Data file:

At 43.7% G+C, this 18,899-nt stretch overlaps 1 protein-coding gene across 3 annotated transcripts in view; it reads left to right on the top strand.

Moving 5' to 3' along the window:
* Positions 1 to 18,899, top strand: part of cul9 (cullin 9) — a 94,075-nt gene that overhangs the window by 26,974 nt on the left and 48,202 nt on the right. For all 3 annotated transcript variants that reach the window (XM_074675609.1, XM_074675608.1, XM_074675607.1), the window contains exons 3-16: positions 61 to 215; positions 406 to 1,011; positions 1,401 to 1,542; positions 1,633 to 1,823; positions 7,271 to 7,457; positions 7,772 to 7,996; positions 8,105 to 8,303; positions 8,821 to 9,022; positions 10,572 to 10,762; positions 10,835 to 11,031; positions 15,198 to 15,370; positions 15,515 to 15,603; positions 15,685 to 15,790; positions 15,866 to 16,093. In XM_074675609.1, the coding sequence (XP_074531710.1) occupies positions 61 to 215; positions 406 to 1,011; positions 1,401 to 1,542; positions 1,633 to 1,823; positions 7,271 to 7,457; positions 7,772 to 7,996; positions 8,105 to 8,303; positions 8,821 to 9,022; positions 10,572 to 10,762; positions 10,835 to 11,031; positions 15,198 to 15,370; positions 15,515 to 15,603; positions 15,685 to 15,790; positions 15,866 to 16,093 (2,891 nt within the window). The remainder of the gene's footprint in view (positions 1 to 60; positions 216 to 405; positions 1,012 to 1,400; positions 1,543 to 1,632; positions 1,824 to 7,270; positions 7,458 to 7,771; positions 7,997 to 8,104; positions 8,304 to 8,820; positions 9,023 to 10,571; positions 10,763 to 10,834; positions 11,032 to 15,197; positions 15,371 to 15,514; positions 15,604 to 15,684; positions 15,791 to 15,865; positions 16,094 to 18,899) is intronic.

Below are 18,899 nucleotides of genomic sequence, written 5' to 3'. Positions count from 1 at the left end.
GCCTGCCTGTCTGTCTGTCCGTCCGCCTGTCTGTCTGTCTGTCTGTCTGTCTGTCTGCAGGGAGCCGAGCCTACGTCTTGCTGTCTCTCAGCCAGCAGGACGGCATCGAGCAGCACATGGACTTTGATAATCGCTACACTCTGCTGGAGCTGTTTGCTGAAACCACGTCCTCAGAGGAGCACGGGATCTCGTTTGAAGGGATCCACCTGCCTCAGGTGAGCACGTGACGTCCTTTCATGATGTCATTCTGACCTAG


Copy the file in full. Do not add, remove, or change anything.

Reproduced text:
At 43.7% G+C, this 18,899-nt stretch overlaps 1 protein-coding gene across 3 annotated transcripts in view; it reads left to right on the top strand.

Moving 5' to 3' along the window:
* Positions 1 to 18,899, top strand: part of cul9 (cullin 9) — a 94,075-nt gene that overhangs the window by 26,974 nt on the left and 48,202 nt on the right. For all 3 annotated transcript variants that reach the window (XM_074675609.1, XM_074675608.1, XM_074675607.1), the window contains exons 3-16: positions 61 to 215; positions 406 to 1,011; positions 1,401 to 1,542; positions 1,633 to 1,823; positions 7,271 to 7,457; positions 7,772 to 7,996; positions 8,105 to 8,303; positions 8,821 to 9,022; positions 10,572 to 10,762; positions 10,835 to 11,031; positions 15,198 to 15,370; positions 15,515 to 15,603; positions 15,685 to 15,790; positions 15,866 to 16,093. In XM_074675609.1, the coding sequence (XP_074531710.1) occupies positions 61 to 215; positions 406 to 1,011; positions 1,401 to 1,542; positions 1,633 to 1,823; positions 7,271 to 7,457; positions 7,772 to 7,996; positions 8,105 to 8,303; positions 8,821 to 9,022; positions 10,572 to 10,762; positions 10,835 to 11,031; positions 15,198 to 15,370; positions 15,515 to 15,603; positions 15,685 to 15,790; positions 15,866 to 16,093 (2,891 nt within the window). The remainder of the gene's footprint in view (positions 1 to 60; positions 216 to 405; positions 1,012 to 1,400; positions 1,543 to 1,632; positions 1,824 to 7,270; positions 7,458 to 7,771; positions 7,997 to 8,104; positions 8,304 to 8,820; positions 9,023 to 10,571; positions 10,763 to 10,834; positions 11,032 to 15,197; positions 15,371 to 15,514; positions 15,604 to 15,684; positions 15,791 to 15,865; positions 16,094 to 18,899) is intronic.

Below are 18,899 nucleotides of genomic sequence, written 5' to 3'. Positions count from 1 at the left end.
GCCTGCCTGTCTGTCTGTCCGTCCGCCTGTCTGTCTGTCTGTCTGTCTGTCTGTCTGCAGGGAGCCGAGCCTACGTCTTGCTGTCTCTCAGCCAGCAGGACGGCATCGAGCAGCACATGGACTTTGATAATCGCTACACTCTGCTGGAGCTGTTTGCTGAAACCACGTCCTCAGAGGAGCACGGGATCTCGTTTGAAGGGATCCACCTGCCTCAGGTGAGCACGTGACGTCCTTTCATGATGTCATTCTGACCTAG